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A City of Owensboro's truck clears snow from the roadway on northbound Frederica Street in Owensboro, Ky., on Monday, Feb. 15, 2021.

LEXINGTON, Ky. — The city of Versailles plans to use public funds to build a worship center for a local church that would double as an emergency shelter, sparking objections from a national atheist group and concern among local farmland preservationists.

It is unconstitutional for the Kentucky city to spend public money to construct a building that will have the primary purpose of holding religious services, says the Freedom From Religion Foundation based in Madison, Wisconsin.

At issue is a plan by the Versailles City Council to annex 21.6 acres in Woodford County about 1.5 miles west of downtown. The property is owned by First Baptist Church, a historic Black church now on South Main Street.

A monolithic dome that could hold 2,000 people would be built on 5 acres of the land to serve as the church's sanctuary and as a severe weather shelter that could withstand 250 mph winds. The church has about 500 members and attracted about 150 worshipers on Sundays before the COVID-19 pandemic hit last March, said Rev. Floyd Greene, pastor of First Baptist Church since May 1986.

Vesailles Mayor Brian Traugott said he sees the project as "use of public funds to build a much-needed public tornado shelter. It's on church land and they brought the matter to City Hall. It doesn't matter to me if the church or a ping-pong facility also uses the building as long we have a shelter in place."

Traugott said the city wants to use a grant of about $1.2 million from the Federal Emergency Management Agency for the project. The grant has received tentative approval, he said. The Bluegrass Area Development District is assisting the city and church on the project, he said. The city council unanimously approved a resolution last year to seek the grant.

The public funds would pay for about 87 percent of the cost and the church would fund the rest, said the mayor. The church would own the land and building but would agree to public use of the building during an emergency.

"It's a perfect location. It's near the Housing Authority in a low-income district where many of the homes don't have basements or crawl spaces for shelter," he added. "The only public building we have now that could stand high winds is the police shelter and we could not get hundreds into it."

Chris Line, a staff attorney for Freedom From Religion Foundation, said in a letter to Traugott that the proposed project is unconstitutional.

"We understand the city's desire to build a severe weather shelter, but this purported secular goal does not excuse the fact that the government is building a new church building that will be used for religious worship, which violates taxpayers' right to secular use of government funds," Line wrote. "It is also unconstitutional to use federal grant funds for this purpose, given that the severe weather shelter would also serve as the church's sanctuary, directing federal funds directly to support religious worship."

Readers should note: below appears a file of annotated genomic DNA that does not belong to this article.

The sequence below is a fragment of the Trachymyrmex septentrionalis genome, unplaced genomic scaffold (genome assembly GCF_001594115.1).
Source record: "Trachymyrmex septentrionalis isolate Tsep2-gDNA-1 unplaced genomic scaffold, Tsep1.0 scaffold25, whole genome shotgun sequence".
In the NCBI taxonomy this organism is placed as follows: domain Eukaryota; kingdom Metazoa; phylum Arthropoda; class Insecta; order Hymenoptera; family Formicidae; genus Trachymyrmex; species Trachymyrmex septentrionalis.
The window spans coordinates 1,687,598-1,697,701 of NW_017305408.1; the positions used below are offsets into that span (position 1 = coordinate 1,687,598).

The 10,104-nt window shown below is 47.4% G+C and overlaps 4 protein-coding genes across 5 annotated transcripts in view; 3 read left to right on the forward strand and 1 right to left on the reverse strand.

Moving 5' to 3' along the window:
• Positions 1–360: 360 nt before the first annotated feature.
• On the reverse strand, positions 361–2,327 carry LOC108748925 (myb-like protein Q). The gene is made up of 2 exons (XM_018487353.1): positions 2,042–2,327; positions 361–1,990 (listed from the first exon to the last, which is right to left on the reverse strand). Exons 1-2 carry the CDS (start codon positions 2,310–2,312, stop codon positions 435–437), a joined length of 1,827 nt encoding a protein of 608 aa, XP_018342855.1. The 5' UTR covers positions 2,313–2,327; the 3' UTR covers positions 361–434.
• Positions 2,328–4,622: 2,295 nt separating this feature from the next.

The nonprofit asked on Feb. 11 for records from the city, including those pertaining to any contracts, agreements, communications or grant requests between the city and the church. It had not received any information as of Tuesday.

It said "a concerned citizen and taxpayer" alerted the nonprofit about the project.

Woodford County has a history of land-use fights, Traugott said. He said he thinks people who notified the Freedom from Religion Foundation about the project knew "it's not popular to come out against a tornado shelter in a low-income section of town and a historic Black church so they have gone this route."

Greene holds a similar view. "We have a local group of tree-huggers who want to keep that land as an open space," he said.

Hampton "Hoppy" Henton, a longtime farmer in Woodford County, said the issue needs more public discussion.

"I just heard about this last week," Henton said. "To build a church on the edge of the urban fringe would only lead to more urban development. I don't think many people around here know what's going on."

Henton, who said he is involved in farmland preservation but not a member of any organized advocacy group, said he did not contact the Freedom from Religion Foundation and does not know who did.

The project with the city is not definite, Greene said. "Some of our older members don't want to move. We have the option of staying put. Our current building is about 100 years old and needs repairs and renovations. We'll just have to see where all this goes."

Annie Laurie Gaylor, co-president of the Freedom from Religion Foundation, said the Kentucky Constitution "states outright that no person may 'be compelled to attend any place of worship, to contribute to the erection or maintenance of any such place.'"

"This unconstitutional boondoggle must be deep-sixed," Gaylor said.

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